Data from the Food and Drug Administration (FDA) and the Department of Agriculture shows a sharp increase in the number of recalls of organic food products.
Stericycle, a company that handles recalls for businesses, uses this government data to compile quarterly reports on food recalls. Organic food products accounted for 7 percent of all food units recalled so far this year, compared with 2 percent of those recalled last year, according to the New York Times.
Organic food accounted for only 1 percent of the total units recalled in 2012 and 2013. Kevin Pollack, Stericycle vice president, said the growing demand for organic ingredients was at least partly responsible for the increase in organic food recalls. Pollack said it is “striking” that since 2012, “all organic recalls have been driven by bacterial contamination, like salmonella, listeria and hepatitis A, rather than a problem with a label.” Bacterial contamination can cause serious illnesses and deaths, especially for the very young, the elderly, and those with weakened immune systems. The Centers for Disease Control and Prevention (CDC) estimates that food-borne illnesses cause about 3,000 deaths annually. The overall amount of food recalled because of suspected bacterial contamination has increased this year, adding to an upward trend in food recalls since 2012, according to the Times. Stericycle predicts a 24 percent increase in the number of food units that will be recalled this year, the Times reports.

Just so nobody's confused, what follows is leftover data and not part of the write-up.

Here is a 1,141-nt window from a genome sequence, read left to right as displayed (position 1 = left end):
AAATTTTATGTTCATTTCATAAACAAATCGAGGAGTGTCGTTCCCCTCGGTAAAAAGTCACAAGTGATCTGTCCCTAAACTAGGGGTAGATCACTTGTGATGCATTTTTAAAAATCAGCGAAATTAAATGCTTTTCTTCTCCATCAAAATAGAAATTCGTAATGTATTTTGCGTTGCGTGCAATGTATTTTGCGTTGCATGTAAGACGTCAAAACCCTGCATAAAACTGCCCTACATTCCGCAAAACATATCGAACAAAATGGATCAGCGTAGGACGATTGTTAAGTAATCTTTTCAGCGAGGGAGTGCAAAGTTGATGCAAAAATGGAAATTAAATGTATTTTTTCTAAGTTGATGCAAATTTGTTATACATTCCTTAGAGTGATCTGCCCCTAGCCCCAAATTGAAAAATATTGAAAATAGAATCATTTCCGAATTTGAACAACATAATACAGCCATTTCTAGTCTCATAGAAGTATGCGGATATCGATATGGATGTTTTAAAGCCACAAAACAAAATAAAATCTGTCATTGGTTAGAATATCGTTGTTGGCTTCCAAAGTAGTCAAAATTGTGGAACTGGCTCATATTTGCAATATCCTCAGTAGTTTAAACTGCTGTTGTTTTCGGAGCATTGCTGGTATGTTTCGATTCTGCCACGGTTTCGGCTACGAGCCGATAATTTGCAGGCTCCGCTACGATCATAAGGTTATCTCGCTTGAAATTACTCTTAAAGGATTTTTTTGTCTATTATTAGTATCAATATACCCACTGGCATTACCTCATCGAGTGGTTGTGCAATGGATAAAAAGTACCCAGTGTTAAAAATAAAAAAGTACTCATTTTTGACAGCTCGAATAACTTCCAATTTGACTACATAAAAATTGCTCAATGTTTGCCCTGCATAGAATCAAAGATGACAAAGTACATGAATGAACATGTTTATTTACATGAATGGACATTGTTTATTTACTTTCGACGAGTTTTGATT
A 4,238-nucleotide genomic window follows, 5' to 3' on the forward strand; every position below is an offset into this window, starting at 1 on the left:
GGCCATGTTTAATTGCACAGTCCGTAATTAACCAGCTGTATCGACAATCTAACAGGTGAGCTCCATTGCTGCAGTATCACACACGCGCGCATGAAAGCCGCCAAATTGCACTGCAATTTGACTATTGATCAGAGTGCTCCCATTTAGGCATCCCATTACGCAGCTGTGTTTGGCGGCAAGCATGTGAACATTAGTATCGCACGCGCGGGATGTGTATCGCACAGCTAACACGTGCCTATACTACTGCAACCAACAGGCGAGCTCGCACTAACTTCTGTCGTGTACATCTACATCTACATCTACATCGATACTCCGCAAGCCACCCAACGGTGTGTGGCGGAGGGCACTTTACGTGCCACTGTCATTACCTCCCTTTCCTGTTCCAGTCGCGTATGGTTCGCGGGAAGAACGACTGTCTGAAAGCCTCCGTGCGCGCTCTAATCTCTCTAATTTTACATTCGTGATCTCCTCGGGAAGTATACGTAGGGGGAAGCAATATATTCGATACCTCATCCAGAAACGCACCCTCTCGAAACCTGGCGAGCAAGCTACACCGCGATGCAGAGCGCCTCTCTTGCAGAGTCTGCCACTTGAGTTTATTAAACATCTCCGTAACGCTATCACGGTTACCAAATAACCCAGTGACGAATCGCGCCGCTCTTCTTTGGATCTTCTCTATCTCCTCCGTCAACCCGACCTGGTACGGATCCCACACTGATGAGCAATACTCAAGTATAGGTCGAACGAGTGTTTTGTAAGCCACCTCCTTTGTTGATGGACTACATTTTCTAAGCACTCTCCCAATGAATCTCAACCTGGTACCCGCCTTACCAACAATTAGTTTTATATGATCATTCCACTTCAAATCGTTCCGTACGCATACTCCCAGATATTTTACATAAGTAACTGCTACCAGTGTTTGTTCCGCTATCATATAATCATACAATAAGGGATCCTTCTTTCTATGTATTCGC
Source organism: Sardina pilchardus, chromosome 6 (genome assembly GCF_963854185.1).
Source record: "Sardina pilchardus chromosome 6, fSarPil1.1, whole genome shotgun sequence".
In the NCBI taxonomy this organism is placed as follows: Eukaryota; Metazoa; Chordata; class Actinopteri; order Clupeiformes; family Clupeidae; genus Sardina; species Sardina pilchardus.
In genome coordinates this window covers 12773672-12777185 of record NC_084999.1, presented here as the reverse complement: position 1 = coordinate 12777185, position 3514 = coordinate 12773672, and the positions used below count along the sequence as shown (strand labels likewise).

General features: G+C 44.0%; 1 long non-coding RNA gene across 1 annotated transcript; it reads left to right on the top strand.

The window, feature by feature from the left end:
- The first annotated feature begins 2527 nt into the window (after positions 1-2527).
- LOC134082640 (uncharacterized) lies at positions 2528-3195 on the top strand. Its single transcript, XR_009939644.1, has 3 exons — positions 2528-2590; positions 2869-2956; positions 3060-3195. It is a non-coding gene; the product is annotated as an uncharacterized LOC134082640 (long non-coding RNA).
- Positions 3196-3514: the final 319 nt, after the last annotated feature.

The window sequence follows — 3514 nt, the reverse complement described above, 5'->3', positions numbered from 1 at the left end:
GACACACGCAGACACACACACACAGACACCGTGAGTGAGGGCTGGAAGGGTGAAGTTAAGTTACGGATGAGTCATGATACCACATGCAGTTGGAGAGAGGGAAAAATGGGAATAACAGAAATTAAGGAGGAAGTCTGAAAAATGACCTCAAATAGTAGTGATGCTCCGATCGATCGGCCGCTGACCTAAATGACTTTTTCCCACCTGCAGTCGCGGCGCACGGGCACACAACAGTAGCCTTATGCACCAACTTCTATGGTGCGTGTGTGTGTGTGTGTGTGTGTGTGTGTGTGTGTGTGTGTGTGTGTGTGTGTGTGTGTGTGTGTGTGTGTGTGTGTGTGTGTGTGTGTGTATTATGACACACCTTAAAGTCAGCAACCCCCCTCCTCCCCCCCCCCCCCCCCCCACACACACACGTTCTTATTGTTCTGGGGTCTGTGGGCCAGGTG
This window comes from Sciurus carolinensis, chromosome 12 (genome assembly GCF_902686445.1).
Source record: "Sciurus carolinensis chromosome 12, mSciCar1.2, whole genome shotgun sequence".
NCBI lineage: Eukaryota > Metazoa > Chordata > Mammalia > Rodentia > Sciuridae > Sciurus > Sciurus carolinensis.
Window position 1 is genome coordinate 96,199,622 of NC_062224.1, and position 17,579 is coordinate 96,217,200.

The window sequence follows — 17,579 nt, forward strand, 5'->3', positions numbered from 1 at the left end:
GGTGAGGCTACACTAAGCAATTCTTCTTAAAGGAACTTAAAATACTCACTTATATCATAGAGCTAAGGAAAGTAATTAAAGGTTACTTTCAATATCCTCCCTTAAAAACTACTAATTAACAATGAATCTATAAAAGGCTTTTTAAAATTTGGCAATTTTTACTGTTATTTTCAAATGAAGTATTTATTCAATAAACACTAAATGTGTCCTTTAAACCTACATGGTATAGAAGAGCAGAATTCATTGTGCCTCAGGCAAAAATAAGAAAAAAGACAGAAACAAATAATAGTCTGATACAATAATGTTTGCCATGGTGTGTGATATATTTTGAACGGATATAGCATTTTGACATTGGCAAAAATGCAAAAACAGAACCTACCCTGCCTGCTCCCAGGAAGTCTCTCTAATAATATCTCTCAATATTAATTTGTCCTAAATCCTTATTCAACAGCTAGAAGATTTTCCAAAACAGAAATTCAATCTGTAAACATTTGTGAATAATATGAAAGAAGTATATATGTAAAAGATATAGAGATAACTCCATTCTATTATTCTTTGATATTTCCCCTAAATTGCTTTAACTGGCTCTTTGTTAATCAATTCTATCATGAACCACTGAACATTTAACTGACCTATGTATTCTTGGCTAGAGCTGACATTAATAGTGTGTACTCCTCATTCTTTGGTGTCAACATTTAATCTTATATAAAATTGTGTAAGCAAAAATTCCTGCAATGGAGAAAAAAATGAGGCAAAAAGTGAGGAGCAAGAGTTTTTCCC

About a decade ago, consumer plastics manufacturers began removing DEHP – a chemical that is a probable human carcinogen – from their products in a move that was hailed as an advancement in the interest of public health. Now new research suggests the chemicals used in place of DEHP may be just as harmful.
If you love diet soda or you always stir in a couple of packets of aspartame, sucralose or saccharine into your morning coffee, you may be setting yourself up for obesity, diabetes and other health problems.
Kraft Foods Group recalled about 242,000 cases of its Original flavor of Kraft Macaroni & Cheese Dinner over concerns that the products contain small metal parts.
The affected 7.25-ounce boxes have “Best When Used By” dates of September 18, 2015 through October 11, 2015, and are imprinted with the code “C2” directly below the date on each individual box. The “C2” refers to a specific production line on which the affected product was made, according to an FDA press release on the agency’s website. Continue reading Recalled Kraft Macaroni & Cheese may Contain Small Metal Parts